Following a referral to social services, funds are provided for a stair lift and disabled bathroom reducing the risk of further falls.

The process of referral
Typically GPs can refer to social services through a letter or a common assessment framework (CAF) form where a description of the patient's difficulties can be detailed.

Child protection concerns are generally referred via a CAF form for children. Social services will then arrange an assessment of the patient's needs. Case managers attached to GP surgeries will visit vulnerable patients prone to hospital admissions and can also request social service assessment.

Consent and information sharing
Issues around consent and information sharing are complex but there are a number of succinct publications available that can help (see resources).

Information sharing is a key part of the government's goal of delivering more efficient public services co-ordinated around the needs of the individual.

When referring patients to social services, it is important that the individual/their parent or guardian or authorised representative consents to the referral and also to the sharing of information about the individual to other parties involved in their care. Consent should be obtained ideally in writing and all discussions should be documented clearly in the patient's records.

However, there are instances when consent is not needed to share information. GPs can share information without consent when failure to do so will put a patient in danger of serious harm. GPs should act promptly to avoid delays to any potential investigations. Professionals may also share information to help prevent or detect serious crime.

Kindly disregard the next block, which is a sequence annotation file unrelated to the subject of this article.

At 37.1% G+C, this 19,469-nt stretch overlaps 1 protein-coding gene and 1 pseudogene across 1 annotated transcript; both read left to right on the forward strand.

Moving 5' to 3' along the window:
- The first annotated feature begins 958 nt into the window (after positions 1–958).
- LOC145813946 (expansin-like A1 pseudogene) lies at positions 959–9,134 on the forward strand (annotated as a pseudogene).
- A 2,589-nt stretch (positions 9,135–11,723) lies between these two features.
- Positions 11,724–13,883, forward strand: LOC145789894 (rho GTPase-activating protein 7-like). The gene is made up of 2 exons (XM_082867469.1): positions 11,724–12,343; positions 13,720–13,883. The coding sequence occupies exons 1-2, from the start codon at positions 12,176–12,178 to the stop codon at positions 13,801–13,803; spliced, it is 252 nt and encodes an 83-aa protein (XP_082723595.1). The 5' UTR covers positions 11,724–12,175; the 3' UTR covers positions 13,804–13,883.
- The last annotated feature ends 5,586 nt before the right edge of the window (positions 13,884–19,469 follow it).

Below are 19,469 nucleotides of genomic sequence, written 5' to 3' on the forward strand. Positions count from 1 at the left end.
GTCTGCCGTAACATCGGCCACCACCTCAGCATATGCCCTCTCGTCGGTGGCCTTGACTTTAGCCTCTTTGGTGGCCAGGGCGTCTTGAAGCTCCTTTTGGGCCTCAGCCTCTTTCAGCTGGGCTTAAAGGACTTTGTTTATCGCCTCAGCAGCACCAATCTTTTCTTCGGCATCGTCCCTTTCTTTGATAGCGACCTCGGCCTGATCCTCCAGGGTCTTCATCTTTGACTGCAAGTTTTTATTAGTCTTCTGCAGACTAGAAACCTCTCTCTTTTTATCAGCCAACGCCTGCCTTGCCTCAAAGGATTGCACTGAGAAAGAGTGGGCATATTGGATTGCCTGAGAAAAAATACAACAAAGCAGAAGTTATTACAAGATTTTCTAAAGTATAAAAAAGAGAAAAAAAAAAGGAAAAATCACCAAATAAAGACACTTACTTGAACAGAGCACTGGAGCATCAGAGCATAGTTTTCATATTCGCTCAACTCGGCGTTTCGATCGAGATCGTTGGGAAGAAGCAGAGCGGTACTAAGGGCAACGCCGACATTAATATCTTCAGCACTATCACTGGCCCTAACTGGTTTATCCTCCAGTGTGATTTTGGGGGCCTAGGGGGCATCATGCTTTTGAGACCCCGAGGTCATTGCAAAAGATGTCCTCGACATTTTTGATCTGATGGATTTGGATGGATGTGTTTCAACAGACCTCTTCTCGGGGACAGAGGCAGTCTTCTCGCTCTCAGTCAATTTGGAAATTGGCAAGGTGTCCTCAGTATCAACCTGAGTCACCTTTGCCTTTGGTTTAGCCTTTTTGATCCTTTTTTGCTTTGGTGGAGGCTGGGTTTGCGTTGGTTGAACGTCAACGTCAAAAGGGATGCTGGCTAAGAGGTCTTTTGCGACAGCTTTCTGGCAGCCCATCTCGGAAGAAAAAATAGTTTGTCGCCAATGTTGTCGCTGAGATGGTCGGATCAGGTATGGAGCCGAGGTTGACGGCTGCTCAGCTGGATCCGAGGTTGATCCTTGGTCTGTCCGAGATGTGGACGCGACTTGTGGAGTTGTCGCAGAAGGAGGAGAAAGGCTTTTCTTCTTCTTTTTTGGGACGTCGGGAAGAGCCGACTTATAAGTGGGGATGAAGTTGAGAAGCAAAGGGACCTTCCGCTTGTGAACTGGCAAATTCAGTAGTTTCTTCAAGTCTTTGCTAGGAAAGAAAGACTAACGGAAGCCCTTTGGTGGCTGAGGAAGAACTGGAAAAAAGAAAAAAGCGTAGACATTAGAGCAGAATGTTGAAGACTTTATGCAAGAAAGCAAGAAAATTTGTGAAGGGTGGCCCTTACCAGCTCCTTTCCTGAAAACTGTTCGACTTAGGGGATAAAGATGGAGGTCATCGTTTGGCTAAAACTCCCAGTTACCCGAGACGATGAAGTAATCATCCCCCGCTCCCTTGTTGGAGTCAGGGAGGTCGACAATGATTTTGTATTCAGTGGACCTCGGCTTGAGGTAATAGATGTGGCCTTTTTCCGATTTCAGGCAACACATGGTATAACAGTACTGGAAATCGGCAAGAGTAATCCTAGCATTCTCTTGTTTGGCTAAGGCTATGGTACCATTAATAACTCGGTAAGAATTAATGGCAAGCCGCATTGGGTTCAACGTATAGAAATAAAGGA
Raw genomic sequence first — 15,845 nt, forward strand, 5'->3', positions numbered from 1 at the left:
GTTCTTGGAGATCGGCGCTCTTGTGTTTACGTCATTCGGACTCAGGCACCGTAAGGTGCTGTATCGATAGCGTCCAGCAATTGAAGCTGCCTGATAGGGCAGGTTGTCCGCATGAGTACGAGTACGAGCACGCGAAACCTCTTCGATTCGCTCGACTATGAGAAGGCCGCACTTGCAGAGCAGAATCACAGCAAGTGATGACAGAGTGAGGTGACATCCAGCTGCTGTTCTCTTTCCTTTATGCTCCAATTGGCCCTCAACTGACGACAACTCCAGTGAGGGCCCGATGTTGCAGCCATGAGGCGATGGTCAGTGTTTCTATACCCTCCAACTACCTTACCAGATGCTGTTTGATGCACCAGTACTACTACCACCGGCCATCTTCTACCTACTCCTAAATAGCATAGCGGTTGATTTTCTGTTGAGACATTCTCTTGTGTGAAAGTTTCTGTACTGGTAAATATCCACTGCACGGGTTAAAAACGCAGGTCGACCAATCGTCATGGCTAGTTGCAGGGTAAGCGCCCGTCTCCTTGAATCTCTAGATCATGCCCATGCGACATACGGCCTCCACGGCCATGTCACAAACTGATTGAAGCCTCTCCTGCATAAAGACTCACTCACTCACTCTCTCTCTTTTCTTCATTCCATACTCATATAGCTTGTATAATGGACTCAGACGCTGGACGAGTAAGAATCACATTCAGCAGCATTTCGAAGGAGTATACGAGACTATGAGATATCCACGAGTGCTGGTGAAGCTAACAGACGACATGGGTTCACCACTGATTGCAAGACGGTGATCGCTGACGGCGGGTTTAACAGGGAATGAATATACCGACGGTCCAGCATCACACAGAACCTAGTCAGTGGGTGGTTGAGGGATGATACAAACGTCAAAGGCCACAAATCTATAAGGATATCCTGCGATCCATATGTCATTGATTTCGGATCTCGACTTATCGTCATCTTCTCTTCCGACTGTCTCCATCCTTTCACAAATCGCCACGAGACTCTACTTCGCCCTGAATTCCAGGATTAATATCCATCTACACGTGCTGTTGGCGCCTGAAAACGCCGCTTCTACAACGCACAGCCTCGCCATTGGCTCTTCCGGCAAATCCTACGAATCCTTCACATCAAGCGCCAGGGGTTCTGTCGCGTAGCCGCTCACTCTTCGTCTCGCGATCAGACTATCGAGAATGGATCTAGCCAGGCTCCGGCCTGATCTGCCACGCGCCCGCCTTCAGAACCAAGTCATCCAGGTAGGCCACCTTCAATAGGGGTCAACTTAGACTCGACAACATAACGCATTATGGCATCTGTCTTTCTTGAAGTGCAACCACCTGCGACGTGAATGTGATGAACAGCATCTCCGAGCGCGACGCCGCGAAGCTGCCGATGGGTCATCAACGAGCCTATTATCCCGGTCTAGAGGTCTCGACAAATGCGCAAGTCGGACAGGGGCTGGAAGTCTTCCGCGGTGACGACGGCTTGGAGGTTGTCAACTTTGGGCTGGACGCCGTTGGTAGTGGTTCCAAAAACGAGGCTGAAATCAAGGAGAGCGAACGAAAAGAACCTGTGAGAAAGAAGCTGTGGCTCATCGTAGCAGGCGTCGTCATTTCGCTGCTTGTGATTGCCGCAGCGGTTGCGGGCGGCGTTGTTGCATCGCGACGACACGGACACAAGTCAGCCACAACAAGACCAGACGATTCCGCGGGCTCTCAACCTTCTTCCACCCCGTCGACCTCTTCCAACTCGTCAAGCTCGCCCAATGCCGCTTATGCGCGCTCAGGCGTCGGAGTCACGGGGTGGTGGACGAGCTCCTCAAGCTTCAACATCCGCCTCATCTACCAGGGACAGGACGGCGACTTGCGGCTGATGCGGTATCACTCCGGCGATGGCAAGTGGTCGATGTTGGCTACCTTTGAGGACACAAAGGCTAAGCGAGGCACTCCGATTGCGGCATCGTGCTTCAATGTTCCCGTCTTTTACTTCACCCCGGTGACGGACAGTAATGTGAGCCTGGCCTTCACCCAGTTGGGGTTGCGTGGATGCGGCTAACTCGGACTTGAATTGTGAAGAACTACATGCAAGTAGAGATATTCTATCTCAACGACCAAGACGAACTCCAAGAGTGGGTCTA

When sharing information, be open and honest with the individual and/or family affected. Tell them why you want to pass on information to the social services and how information will be shared.

Decisions about sharing information should be based on maintaining the safety and well-being of the individual and others who may be affected.

It is also important to check that information shared is necessary for the purpose for which you are sharing it and it is shared with only those colleagues who need to have it. It should be accurate and up-to-date.

For further information and help in specific cases, your local child protection leads, Caldicott Guardians or medical defence agency will be able to help.

  • Dr Croton is a GP in Birmingham.


Reflect on this article and add notes to your CPD Organiser on MIMS Learning


These further action points may allow you to earn more credits by increasing the time spent and the impact achieved.

  • Review your PCT policies on child protection and familiarise yourself with the referral processes in cases of concern.
  • Review and reflect on the selection of downloadable resources on information sharing and share with your colleagues at a practice meeting.
  • Arrange a regular meeting with your case manager to discuss vulnerable patients on their caseload and review any concerns.